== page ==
Mandy dresses quickly. She jams a knit hat over her hair and dreads the unavoidable moment when she will have to remove it. She pictures her hair vividly dirty and matted. Some of the boys might laugh and say some stupid things she will almost be able to ignore, or at the least successfully pretend to brush off. But the girls, who might say nothing at all, will look at her sharply and shrewdly and efficiently, with cool nonchalance and cooler blue eyes or brown or some other color. And with no words at all, they will say more.

The entire school day she lightly runs her hand over her hair. She imagines it slippery and wet-looking. Dripping onto the collar of her white oxford shirt. Trips to the girls’ room prove it not quite as bad as her imagination conjures, but her thoughts continually slide back to the greasy image of herself. She thinks it and thinks it until it becomes her. Not the hair, not the oiliness but some bigger, more horrible thing. It overtakes her to the point that she forgets the day is about come to an end. She almost forgets that she is not the unnameable thing, heavy and slow and slunk down in the wooden chair with the desk part attached like a big flat arm. She almost forgets there will be other days, other moments.

Then the bell rings. Relief more like joy floods her.

She gathers her things. Shoves her hat on her head before she puts on her coat.

She moves quietly away out of the classroom, meets up with her sister in the schoolyard.


It is bitterly cold, like ice on teeth.

It is winter and Mandy is in seventh grade.

As she walks away from the school on her way home, she and Lara talk; they giggle; they belly laugh. Distance between her and the school lengthens. The space starts out thick and heavy, wide and dark, growing thin and transparent until enough has uncoiled and the space, now thin as spaghetti and light as organdy ribbon, turns to white smoke and is gone, absorbed into the blue of the sky.

There are times when she is heavy and times when she is light.

The day is cold and brittle. It hurts to smile. Yet they do. Bring forth the hot insides of mouth and tongue and exhale warmth where it needs to be.


Summer is light.

She wakes to the sound of the shade snapping against the frame of the window—pulled in and blown out by the cool morning breeze. The shade snaps this way only during summer. Mandy doesn’t open her eyes. The sheets and pillows smell of fresh air. During summer, they dry their clothes outside in the sun. The clothesline pulley is stuck into the house outside Mandy’s bedroom window—the line runs in a white loop to a tall wooden pole where the other pulley is secured. Both pulleys squeak crazily as the line is run towards or away from the window.

“I’ve got to get Daddy to spray those with WD-40,” Mom says. Mandy’s dad always gets those little jobs. Mom has plenty of her own—she teaches all year and is almost never still when she is home.


They drop clothespins to the ground sometimes as they hang clothes on the line. When enough have gathered beneath the window, sunk in the soft moss and the tender green of the grass, Mom calls to Mandy and Lara as they play outside.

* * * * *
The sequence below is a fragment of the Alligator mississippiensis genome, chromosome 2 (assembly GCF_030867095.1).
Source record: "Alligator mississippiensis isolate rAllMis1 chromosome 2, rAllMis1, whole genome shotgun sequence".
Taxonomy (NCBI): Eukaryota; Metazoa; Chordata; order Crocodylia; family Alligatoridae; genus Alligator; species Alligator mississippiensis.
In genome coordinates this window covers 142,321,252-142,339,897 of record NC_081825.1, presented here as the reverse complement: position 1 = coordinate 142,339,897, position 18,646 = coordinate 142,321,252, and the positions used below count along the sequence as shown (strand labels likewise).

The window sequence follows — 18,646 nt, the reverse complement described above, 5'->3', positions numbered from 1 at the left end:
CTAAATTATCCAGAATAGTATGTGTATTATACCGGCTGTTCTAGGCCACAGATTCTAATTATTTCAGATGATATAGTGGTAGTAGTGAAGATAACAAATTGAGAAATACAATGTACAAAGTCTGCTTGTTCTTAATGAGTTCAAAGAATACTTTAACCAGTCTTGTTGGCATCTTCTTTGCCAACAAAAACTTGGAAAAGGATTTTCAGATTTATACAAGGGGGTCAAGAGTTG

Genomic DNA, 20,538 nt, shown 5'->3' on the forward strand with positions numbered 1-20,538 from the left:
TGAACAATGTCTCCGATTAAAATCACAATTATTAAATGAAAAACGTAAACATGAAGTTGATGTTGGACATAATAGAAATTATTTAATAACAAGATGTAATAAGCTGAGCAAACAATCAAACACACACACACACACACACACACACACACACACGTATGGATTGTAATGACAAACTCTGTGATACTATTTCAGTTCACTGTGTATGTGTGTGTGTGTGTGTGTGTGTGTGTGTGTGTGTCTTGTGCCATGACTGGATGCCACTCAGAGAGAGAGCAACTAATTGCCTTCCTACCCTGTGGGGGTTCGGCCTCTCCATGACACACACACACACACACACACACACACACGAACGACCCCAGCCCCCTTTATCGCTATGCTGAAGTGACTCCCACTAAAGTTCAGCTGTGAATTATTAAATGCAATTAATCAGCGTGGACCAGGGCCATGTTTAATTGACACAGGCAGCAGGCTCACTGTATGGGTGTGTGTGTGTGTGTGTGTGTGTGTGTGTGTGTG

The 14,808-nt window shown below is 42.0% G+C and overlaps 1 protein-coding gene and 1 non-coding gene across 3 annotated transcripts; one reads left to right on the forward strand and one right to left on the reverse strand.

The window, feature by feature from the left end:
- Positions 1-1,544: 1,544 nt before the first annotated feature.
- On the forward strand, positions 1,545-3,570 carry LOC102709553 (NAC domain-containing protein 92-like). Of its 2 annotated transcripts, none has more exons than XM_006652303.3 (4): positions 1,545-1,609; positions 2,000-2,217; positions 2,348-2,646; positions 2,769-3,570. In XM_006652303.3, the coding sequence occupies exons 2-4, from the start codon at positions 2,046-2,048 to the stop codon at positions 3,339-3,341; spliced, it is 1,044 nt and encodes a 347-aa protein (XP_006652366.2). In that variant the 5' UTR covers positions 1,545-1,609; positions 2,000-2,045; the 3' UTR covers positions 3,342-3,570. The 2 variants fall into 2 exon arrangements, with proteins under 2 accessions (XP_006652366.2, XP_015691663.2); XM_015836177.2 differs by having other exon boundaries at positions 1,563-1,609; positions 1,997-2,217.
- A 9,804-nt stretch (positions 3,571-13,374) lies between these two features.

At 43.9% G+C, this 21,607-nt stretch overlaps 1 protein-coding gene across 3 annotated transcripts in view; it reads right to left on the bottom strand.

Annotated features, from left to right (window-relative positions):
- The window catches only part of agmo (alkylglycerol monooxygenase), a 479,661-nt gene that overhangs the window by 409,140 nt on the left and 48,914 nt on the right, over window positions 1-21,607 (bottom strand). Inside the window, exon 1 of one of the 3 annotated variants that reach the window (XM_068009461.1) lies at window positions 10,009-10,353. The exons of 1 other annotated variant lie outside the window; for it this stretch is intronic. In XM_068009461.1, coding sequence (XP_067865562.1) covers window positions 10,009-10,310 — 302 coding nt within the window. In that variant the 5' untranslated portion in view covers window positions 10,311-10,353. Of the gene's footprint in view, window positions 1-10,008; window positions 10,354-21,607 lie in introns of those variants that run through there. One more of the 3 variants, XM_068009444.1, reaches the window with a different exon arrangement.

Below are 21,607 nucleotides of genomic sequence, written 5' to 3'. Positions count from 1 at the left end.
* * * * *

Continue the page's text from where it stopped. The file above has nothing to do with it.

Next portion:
From the window she calls out, “Girls! Can you get the clothespins, please?” They run to the window, stoop to pick up the clothespins and stand on tippy-toes to hand them up to her as she reaches down from the window. The girls gather them up in little bunches. The ones that fell first, weeks ago, are damp and weathered. They laugh as some fall again from Mom’s hands.


Summer is light.

Mandy nestles under the sweet grass-smelling sheets and with her eyes closed, listens to the shade snapping. Maybe right now she needs only to slide the soles of her feet and the palms of her hands slowly across the smooth sheets—the green and yellow flowers, sun-faded, washed many times, rubbed to thin softness.

It is summer after seventh grade. She is twelve but not for long. She turns thirteen at the end of the summer. Not that she’s in a hurry to be thirteen as the other girls are, whose favorite topics include: boys, teen magazines, periods, boobs, high school boys. To all of their talk she smiles enough to show interest, not enough to be called out.

But all of that is far away and now she can press her face into the softness and scent of the sheets.

The summer morning is a cool sweet-smelling hushed thing with its own weight pressing into the new day. She opens her eyes. As air pushes the shade away from the window, bright white sunlight erupts into the room, then, as quickly, rushes away like the ocean, as the shade is sucked back into the window frame.

Mandy listens and hears her sister talking with their Mom in the kitchen. She throws off the covers, tosses her thin tan legs over the side of the bed. Her feet touch the wood floor and slap lightly to her bedroom door, are silenced on the pile-carpet of the hallway.

It will be a sunny hot day—they will go to the beach.

And she steeps herself in the comfort of slipping on a day like a best-loved sweater. Soft, cottony, fat loopy weave, loved, unraveling. Some pretty, faded color.

This morning Mom has sliced some strawberries for the corn flakes. Sprinkled with sugar, floating in the creamy white.